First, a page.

A mother whose son died in the line of duty serving the Vermont State Police received an assurance that his name will be added to a memorial, despite delays, after necn started looking into the situation.
“Kyle was a hero,” Ginny Woolf of Watertown, New York said Friday, adding that she thinks about her late son, Trooper Kyle Young, every day—all throughout the day.
Young, a father of two girls who also served several tours of duty in Iraq and Afghanistan with the U.S. Air Force, died in September 2015 at age 28, after collapsing from heat stroke while training for a specialized tactical team of the Vermont State Police.
“It’s important for our family to have his memory alive,” Woolf said of her son.
In 2016, Young’s name was added to the National Law Enforcement Officers Memorial in Washington, D.C.
However, back home in Vermont, nearly four years after his death, the Vermont Law Enforcement Officers’ Memorial in Pittsford still has not been updated to reflect the loss of Young.
“He deserves it,” Woolf said.
Col. Matt Birmingham, the commander of the Vermont State Police, has requested that the committee in charge of the memorial add Young’s name to it, according to a VSP spokesman, who noted that Birmingham did so with a sense of urgency.
Woolf encouraged necn to seek answers from the committee about why her son’s name had not been added, and the news station took those to Kevin Blongy.
“Her son definitely will get recognized,” said Blongy, who is a police officer in Rutland. “Our purpose is to honor anybody who gave the ultimate sacrifice.”
Blongy explained the all-volunteer memorial committee has been challenged by fundraising, the need to research other historic names that belong on the tablets in Pittsford, and weather factors that made carving the stone difficult.
Then, he said, the group encountered problems with a vendor.
Blongy told necn the committee has now overcome those hurdles, and promised the names will be added very soon.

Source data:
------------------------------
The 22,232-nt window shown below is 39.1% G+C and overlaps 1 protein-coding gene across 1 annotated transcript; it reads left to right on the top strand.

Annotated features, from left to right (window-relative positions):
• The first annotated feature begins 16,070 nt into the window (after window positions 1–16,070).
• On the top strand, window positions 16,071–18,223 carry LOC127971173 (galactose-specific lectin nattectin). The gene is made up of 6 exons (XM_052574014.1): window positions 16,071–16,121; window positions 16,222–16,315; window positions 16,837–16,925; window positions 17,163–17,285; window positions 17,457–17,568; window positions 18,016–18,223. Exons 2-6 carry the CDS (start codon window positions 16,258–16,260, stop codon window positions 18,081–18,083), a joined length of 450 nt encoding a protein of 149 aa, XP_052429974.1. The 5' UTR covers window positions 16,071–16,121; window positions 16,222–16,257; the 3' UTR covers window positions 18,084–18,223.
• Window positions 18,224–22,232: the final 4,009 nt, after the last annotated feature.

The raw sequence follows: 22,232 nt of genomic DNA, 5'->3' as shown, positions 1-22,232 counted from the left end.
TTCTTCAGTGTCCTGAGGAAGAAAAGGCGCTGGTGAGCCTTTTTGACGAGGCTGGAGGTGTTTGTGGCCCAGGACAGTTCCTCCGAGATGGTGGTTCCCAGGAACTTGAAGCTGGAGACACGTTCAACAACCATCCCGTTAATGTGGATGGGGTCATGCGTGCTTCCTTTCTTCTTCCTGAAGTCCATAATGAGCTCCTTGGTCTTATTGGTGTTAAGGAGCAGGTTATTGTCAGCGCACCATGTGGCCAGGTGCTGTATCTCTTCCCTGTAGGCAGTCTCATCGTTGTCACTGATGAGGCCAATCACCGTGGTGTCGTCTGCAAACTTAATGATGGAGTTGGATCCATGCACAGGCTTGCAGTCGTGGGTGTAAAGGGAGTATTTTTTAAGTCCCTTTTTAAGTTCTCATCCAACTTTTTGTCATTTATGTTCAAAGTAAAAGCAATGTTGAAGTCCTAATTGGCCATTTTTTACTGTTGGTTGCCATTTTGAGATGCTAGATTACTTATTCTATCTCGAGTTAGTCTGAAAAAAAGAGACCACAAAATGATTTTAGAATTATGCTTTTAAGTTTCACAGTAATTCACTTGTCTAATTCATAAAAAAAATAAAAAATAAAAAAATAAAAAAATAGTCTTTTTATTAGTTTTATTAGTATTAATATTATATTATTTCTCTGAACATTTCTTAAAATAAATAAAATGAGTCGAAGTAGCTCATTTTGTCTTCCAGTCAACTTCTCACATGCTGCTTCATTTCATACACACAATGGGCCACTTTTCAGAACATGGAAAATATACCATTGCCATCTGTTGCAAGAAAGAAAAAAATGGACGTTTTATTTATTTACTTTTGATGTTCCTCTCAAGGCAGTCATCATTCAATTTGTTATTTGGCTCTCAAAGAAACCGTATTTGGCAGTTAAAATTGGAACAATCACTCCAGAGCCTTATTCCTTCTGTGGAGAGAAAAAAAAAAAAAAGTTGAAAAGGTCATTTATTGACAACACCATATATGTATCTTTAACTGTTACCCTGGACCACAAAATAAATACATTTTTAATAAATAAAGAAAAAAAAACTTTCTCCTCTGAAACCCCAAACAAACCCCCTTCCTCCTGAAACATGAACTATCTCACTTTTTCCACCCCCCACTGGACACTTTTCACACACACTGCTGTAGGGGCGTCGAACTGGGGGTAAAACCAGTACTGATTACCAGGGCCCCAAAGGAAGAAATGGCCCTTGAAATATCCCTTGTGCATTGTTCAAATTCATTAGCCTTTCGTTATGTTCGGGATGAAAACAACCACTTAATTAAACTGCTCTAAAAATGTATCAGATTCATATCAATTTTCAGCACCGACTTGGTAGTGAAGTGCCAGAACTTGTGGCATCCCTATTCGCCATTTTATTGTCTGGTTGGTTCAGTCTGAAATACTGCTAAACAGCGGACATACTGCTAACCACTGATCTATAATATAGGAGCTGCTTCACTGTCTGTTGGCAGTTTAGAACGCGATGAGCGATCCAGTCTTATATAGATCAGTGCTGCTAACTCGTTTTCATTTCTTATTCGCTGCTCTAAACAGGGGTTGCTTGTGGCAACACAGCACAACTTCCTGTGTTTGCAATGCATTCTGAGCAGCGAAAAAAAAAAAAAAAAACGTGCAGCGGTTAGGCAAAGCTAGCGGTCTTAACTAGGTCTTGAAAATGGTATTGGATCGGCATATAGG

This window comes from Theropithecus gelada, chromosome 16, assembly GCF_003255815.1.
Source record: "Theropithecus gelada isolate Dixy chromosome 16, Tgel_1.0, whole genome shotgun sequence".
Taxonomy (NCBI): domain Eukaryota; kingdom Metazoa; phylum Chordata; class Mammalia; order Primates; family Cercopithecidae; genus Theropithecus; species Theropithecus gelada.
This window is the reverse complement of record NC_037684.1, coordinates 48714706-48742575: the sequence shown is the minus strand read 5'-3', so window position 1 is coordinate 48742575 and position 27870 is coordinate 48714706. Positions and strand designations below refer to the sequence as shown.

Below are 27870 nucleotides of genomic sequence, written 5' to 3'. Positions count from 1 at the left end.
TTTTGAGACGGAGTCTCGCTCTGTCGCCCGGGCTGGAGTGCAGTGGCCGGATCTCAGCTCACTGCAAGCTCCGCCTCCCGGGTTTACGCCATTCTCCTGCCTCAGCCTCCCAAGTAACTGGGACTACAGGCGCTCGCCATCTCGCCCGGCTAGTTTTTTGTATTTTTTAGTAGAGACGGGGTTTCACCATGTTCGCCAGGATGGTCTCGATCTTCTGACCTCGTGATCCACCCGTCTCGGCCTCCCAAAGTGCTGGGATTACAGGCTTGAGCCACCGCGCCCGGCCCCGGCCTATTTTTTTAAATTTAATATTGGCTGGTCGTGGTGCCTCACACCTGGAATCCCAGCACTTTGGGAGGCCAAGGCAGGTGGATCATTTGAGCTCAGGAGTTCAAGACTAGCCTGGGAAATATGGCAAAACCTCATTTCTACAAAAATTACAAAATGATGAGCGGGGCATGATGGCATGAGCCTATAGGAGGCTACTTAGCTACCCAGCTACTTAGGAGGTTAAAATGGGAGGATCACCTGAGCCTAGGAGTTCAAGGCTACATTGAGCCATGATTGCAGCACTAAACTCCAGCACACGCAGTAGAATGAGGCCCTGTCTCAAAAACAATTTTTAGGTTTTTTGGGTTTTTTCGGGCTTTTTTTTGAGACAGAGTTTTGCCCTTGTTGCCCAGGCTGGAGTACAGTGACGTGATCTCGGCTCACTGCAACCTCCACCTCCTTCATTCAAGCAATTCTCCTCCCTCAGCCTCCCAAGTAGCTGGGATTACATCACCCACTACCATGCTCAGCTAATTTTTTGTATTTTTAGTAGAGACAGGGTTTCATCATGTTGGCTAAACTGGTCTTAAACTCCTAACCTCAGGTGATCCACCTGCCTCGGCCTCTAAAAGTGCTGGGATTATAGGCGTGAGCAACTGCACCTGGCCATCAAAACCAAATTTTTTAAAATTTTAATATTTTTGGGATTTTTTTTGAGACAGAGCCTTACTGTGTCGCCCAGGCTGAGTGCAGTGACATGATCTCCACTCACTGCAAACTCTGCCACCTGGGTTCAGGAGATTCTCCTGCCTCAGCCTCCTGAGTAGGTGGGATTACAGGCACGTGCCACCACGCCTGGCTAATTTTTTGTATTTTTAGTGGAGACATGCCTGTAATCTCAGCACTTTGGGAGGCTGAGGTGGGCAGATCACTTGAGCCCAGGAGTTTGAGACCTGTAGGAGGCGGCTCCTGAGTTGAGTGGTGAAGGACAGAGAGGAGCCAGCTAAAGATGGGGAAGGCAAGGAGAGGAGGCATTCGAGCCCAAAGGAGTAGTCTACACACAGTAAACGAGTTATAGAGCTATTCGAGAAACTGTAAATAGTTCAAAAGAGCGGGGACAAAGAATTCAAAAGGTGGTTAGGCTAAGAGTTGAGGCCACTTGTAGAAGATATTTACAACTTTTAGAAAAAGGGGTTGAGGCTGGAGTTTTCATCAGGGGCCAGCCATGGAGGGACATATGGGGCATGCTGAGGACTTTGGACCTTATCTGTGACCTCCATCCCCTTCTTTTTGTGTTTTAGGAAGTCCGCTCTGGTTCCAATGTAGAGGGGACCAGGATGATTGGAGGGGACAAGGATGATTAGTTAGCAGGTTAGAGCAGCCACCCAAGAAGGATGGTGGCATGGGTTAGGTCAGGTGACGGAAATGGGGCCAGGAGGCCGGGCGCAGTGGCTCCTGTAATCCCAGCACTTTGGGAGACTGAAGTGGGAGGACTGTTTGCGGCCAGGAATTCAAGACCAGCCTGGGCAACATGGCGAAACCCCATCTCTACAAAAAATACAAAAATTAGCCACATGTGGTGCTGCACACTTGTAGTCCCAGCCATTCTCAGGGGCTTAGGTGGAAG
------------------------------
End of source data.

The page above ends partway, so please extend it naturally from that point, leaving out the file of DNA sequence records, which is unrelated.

“We will not give up on it,” Blongy pledged. “I’m committed to finishing this, with the rest of the committee.”
Woolf said she deeply appreciates the work to remember her son, and other Vermont first responders who died in the line of duty.
“I thank them from the bottom of my heart,” Woolf said, referencing both the promise by the committee to add Trooper Young’s name to the memorial, and the continued advocacy for her son’s memory by Birmingham and other members of Vermont State Police command staff.
Young’s name was read aloud Friday, along with the names of more than 30 other officers, at a memorial service at the Vermont Police Academy in Pittsford, which houses the Vermont Law Enforcement Officers’ Memorial.
Law enforcement officers, their loved ones, family members of fallen officers, and state and federal officials including Gov. Phil Scott, R-Vermont, and U.S. Attorney for Vermont Christina Nolan attended the memorial service—which honored a range of law enforcement members from correctional officers to state troopers to municipal police officers, sheriffs’ deputies, and more.
The event happens each May, during National Police Week, and is devoted to honoring members of law enforcement who made the ultimate sacrifice working for the safety of their communities.
“We promise to never forget those folks,” said Chief Michael Evans of the Thetford Police Department, one of the event’s organizers. “Then annually, we hold this event to show that we do remember their sacrifices and the service that they gave to the people of Vermont.”
According to numbers compiled by the Vermont Police Academy, 36 Vermont law enforcement officers have died in the line of duty since the year 1814.
A separate ceremony is held in Pittsford in the fall which honors all first responders who died in the line of duty, including EMS personnel and firefighters, Blongy said. His aim is to have the memorial up-to-date by that event.